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What is Duffl's approach to LTV, payback periods, and LTV to CAC ratios given the four-year time frame of college attendance?

David Lin

Co-founder & CEO at Duffl

It is definitely right. Internally, we actually assume closer to three years, depending on when we acquire the customer, but again, I think strategy is about tradeoffs. Ikea doesn't make Italian handcrafted furniture, but they do something really, really well, and we think of ourselves in the same way.

We are going to be the best at acquiring customers cheaply. Partially, that’s because after three or four years, they're gone, but it's about becoming an integral part of their lives while they're here, where they're ordering from us multiple times a week every single week. That LTV number—I can give you a number, but I think it's kind of bullshit. How can you assume any of these factors, lifetime, frequency, cart size? If the product improves, all these metrics change.It doesn't stay consistent over the years for a startup.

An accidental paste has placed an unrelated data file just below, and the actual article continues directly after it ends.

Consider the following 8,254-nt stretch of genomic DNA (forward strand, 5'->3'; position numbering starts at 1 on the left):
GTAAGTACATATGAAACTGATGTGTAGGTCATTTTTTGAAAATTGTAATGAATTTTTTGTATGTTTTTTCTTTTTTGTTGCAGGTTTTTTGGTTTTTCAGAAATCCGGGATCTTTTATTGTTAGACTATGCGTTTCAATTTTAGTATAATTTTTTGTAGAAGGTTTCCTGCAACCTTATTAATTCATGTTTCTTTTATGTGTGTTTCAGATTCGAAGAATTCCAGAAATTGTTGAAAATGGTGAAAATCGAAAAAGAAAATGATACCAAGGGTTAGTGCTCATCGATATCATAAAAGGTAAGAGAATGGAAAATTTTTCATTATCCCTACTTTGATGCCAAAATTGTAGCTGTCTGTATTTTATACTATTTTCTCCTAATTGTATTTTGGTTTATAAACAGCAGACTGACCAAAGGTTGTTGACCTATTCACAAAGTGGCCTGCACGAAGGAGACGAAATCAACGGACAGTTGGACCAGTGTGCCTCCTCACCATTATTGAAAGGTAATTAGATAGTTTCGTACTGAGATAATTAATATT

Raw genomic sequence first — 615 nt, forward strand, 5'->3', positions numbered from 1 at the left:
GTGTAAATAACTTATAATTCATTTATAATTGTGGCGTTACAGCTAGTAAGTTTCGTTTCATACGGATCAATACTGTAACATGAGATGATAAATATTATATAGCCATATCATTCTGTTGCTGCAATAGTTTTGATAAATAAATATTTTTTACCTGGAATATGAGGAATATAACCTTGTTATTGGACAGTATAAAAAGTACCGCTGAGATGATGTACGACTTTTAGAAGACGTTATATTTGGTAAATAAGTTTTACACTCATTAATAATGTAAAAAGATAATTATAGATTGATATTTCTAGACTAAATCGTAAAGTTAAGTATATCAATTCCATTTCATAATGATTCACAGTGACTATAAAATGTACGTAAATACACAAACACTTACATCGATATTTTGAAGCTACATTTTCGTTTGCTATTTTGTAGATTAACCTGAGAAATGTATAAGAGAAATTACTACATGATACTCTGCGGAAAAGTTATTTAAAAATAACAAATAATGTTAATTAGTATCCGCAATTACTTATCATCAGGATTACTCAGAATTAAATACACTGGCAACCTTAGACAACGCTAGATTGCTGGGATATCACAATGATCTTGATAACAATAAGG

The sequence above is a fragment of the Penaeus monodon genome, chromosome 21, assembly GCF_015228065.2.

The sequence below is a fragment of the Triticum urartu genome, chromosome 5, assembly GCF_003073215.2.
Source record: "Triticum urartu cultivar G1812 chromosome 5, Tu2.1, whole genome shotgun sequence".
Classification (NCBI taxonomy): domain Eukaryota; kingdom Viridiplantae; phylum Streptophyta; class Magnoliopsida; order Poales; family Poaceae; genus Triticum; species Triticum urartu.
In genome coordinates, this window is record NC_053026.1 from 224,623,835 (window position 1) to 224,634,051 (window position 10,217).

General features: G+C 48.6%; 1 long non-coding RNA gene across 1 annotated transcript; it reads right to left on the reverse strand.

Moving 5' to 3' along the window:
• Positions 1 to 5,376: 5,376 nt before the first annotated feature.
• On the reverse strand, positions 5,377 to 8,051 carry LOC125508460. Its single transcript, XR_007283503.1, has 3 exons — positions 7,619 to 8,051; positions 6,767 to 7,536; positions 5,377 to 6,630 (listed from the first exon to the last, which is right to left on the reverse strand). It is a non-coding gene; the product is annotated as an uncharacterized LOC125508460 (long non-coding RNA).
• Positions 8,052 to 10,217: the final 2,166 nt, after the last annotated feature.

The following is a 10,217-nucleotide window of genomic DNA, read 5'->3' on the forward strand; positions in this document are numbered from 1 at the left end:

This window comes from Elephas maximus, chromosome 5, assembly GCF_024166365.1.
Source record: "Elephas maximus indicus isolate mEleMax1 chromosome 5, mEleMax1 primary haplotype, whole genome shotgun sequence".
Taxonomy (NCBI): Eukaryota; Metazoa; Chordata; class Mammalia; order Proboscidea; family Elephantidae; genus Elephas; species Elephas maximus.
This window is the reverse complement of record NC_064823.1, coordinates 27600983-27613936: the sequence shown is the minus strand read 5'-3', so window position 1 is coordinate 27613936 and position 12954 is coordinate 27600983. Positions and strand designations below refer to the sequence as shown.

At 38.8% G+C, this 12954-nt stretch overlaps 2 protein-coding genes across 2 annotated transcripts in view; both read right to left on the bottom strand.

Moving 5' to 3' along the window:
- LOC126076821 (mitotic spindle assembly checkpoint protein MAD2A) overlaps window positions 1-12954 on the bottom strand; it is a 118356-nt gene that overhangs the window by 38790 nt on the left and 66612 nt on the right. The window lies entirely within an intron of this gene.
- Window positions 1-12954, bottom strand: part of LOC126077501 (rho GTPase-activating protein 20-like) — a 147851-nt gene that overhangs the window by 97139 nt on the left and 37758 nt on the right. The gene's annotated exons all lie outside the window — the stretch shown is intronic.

CAC is simply as low as possible, like under $10. How can you make it so most of the customers are just finding us through the product itself, through the viral features in the product, through free methods that we’ve experimented with and duplicated? Why not through the university itself? What if the university just blasted every single freshman with, “Download Duffl?” What if at the orientation they're like, "Hey, this is the library, and that's the Duffl store, and you should download that."

I think a lot can change in the future, especially when we're talking about four years, but the goal is to have LTV as high as possible and the CAC as well so the ratio is as high as possible.

Find this answer in David Lin, CEO of Duffl, on the economics of hyperlocal ultrafast delivery
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